All entrepreneurs with a web presence are now beginning to understand that they must be more public and more personal at the same time.
- Public Presence really refers to their overt marketing strategies and to establishing profiles on all social media sites, as well as having a state-of-the-art website that is both compelling and easy to navigate.
- Personal Presence refers to relationships that the business establishes with its customers and potential customers. While traditional brick and mortar businesses have always built relationships face-to-face, or via mail and telephone communication, building relationships and brand loyalty on the Internet requires an entirely different set of strategies. One such strategy in that set is a blog.
Why a Blog?
Blogs are an effective means to maintain communication with your loyal customers, new customers, and potential customers. If you have a content-rich blog and are able to drive people to that blog, you will have the means of establishing relationships. But there are very important “rules” for maintaining an effective blog, and you need to follow them if your blog is to achieve its purpose.
- If you are not a writer, or if you do not have the time to post regularly, you will need to find capable people to take on this task. There are lots of companies that are in the business of maintaining blogs for clients, and many of them are quite good. The important thing is this: whoever writes your posts must be willing to do the necessary research to learn about your business, your business niche, and related businesses. If you can find “experts” in your niche to write guest posts, all the better. And it is also quite effective to set up a reciprocal arrangement with a business that is related but not a competitor. You can post on each other’s blogs.
- Use a good platform. WordPress is a free, open-sourced platform with which most bloggers are familiar and it has all sorts of tools, features, and plug-ins that will make your blog look professional.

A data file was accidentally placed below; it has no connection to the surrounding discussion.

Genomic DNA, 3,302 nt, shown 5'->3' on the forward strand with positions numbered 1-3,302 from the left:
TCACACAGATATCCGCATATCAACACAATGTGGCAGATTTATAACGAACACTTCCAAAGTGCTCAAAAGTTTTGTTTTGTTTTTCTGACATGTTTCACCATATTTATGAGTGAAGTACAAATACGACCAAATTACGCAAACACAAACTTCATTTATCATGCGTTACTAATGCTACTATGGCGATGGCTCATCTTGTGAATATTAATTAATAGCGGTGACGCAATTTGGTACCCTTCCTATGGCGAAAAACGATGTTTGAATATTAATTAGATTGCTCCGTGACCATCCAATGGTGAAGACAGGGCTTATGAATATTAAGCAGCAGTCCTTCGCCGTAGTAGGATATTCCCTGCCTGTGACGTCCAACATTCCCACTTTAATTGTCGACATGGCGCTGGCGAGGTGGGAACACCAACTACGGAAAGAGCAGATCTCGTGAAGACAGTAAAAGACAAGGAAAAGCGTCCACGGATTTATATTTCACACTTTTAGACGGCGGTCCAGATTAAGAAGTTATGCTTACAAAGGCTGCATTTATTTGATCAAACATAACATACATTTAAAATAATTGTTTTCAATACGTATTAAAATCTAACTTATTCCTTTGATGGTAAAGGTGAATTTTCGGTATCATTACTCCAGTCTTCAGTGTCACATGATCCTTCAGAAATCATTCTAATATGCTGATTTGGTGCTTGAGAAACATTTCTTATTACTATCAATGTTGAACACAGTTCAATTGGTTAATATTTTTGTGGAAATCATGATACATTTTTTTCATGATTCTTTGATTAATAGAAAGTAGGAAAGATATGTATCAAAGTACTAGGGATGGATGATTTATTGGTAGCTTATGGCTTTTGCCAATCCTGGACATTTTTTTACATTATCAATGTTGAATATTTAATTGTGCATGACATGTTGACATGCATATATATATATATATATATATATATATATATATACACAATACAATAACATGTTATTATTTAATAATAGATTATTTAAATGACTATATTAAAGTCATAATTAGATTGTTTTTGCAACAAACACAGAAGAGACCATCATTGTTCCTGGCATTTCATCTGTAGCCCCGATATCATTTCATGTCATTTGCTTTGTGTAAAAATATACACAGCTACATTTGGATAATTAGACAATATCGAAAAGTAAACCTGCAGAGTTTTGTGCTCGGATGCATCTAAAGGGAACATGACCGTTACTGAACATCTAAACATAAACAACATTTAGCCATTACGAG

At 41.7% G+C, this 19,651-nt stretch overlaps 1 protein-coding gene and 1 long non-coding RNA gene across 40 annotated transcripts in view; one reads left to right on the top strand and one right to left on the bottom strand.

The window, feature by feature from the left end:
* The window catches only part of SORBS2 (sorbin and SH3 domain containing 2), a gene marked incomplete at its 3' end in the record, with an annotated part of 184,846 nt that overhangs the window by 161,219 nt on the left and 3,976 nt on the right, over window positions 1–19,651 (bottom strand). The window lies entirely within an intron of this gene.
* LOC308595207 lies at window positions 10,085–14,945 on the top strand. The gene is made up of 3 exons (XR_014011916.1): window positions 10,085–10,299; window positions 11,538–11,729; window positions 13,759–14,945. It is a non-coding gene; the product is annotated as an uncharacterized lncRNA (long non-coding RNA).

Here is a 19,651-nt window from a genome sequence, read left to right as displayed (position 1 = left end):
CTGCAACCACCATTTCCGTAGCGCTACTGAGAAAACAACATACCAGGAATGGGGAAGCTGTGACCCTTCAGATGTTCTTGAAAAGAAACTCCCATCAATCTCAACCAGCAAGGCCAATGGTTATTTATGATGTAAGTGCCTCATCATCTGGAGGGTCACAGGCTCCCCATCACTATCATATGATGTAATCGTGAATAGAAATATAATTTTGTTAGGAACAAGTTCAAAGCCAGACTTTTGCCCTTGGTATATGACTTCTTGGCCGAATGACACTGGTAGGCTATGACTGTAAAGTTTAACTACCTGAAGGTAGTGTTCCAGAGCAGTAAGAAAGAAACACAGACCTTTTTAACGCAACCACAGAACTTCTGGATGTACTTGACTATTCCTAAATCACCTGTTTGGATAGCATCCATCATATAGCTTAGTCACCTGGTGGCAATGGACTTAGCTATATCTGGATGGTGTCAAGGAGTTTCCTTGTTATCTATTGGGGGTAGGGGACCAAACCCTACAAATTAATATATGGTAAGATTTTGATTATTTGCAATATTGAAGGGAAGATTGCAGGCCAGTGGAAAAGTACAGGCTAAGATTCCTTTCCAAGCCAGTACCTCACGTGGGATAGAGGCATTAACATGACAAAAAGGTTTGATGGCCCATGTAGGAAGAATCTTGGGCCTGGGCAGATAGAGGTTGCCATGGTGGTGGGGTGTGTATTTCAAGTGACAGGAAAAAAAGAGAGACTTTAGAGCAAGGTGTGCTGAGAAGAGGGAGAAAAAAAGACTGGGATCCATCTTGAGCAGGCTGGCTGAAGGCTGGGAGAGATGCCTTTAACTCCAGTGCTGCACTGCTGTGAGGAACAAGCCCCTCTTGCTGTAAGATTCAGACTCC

- Every post must be exceptional. It must provide good information or advice that users of your product(s) and/or services want or need. Old stale information will cause readers to leave. Coming up with fresh topics will take research and some good thought, so you or your contracted writer(s) must be willing to put in the time.
- Don’t waste your readers’ time. Your introduction should be relatively short and should tell the reader exactly what the post will cover. As an old English teacher once said about an introduction, “You tell them what you are going to tell them.” If readers do not know up front and read further, only to find that the topic is not important, they are not happy.
- Use simple English – an 8th-grade level is usually recommended, not because your readers are unintelligent, but because they want good content presented in simple ways. No one wants to read a lengthy compound sentence and get lost in the wordiness.
- Don’t focus on keywords; focus on content. Yes, you will want one major keyword/phrase that will appear in your title, your introduction and in your meta-description. People do still search by keywords. But search engines are crawling for good content now. “Keyword stuffing” is a big no-no. Content should relate to your niche and to related niches. For example, if your business is property management or real estate, then you can branch out to all sorts of related fields – home maintenance, DIY projects, decorating, landscaping – the possibilities are endless.
- Use plug-ins to link your blogs or at least your meta-descriptions to all of your social media accounts and to allow readers to comment on your blog page. Getting discussions going is an excellent way to keep readers coming back!
- The consistency of posting is critical. You must have a regular schedule because readers will look forward to your new posts. If a blog is idle, people will leave and not come back.
Brand loyalty is all about relationships. A great blog builds those relationships.